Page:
France, Poland and Sweden on Tuesday issued recommendations not to use the COVID-19 vaccine developed by AstraZeneca for the elderly.
They join Germany and Italy which issued such recommendations last week.
Authorities in France and Sweden say the vaccine should be prioritised for people under the age of 65, both citing insufficient clinical trial data for older people.
"This recommendation will be re-examined in the light of the availability of additional data," France's national authority for health (HAS) said.
Sweden's public health agency said it expects such data "to come later in the spring from an ongoing and large US clinical trial in phase 3."
"It will include sufficient number of older participants to be able to draw more certain conclusions regarding the protective effect," it added.
Poland's government has set a lower threshold, recommending the use of the vaccine in people under the age of 60.
Germany was the first European country to issue such a recommendation, with the country's vaccine committee (STIKO) recommending the jab for people aged 18 to 64 last Thursday. It was followed by Italy on Saturday, which set the bar even lower at 55.
Euronews has contacted AstraZeneca for comment.
The Europea Medicines Agency (EMA) authorised the use of the AstraZeneca/Oxford University vaccine on January 29, noting that most of the participants in the studies it based its recommendation on were between 18 and 55 years old.
"There are not yet enough results in older participants (over 55 years old) to provide a figure for how well the vaccine will work in this group. However, protection is expected, given that an immune response is seen in this age group and based on experience with other vaccines; as there is reliable information on safety from this population, EMA's scientific experts considered that the vaccine can be used in older adults," it said.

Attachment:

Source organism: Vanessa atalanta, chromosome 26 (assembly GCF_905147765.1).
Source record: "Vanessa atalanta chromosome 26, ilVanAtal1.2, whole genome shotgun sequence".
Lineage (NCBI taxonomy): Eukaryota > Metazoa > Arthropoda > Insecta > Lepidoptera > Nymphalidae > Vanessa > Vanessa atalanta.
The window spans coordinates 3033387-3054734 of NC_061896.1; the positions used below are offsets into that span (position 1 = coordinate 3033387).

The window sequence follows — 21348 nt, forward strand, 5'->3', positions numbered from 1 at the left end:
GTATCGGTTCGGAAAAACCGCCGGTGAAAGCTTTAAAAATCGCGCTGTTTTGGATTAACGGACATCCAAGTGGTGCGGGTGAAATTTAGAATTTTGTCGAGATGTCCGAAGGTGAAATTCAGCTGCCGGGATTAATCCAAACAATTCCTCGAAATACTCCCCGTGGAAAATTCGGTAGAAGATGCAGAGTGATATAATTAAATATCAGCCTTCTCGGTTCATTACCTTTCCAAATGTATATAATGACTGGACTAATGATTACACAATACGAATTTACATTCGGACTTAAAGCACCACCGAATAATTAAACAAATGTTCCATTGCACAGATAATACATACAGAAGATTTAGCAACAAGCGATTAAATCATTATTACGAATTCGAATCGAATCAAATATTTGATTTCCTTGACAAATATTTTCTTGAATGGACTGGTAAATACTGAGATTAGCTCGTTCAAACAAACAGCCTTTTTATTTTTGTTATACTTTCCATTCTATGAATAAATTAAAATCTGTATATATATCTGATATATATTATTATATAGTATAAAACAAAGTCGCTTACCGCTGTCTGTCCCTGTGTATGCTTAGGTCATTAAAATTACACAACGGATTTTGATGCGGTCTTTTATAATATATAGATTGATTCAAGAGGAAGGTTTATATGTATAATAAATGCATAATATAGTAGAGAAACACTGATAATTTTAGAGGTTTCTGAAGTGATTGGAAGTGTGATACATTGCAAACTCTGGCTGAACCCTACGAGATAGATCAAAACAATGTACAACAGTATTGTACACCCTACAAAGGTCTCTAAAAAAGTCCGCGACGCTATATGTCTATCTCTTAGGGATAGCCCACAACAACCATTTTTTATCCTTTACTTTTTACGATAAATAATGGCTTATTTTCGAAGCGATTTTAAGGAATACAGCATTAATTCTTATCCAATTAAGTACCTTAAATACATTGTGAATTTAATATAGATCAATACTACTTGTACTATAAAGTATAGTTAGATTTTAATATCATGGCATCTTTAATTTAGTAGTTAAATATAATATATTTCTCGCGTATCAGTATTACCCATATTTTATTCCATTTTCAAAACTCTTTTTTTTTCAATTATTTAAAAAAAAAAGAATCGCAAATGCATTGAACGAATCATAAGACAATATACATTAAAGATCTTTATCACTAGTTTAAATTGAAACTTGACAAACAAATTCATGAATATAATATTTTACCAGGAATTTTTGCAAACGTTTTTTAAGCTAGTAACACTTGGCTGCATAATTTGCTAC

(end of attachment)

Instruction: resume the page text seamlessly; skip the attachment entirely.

Preliminary phase 3 clinical trial data released on Wednesday by AstraZeneca found that the vaccine is 76 per cent effective at preventing COVID-19 after a single dose, rising to 82 per cent following a second dose administered 12 weeks or more after the first.
Analysis of the data also showed that the vaccine reduced asymptomatic transmisison of the virus.
"This primary analysis reconfirms that our vaccine prevents severe disease and eeps people out f hospital. In addition, extending the dosing interval not only boost the vaccine's efficacy, but also enables more people to be vaccinated upfront," Sir Mene Pangalos, AstraZeneca's Executive Vice President of BioPharmaceuticals R&D, said in a statement.
"Together with the new findings on reduced transmission, we believe the vaccine will have a real impact on the pandemic," he added.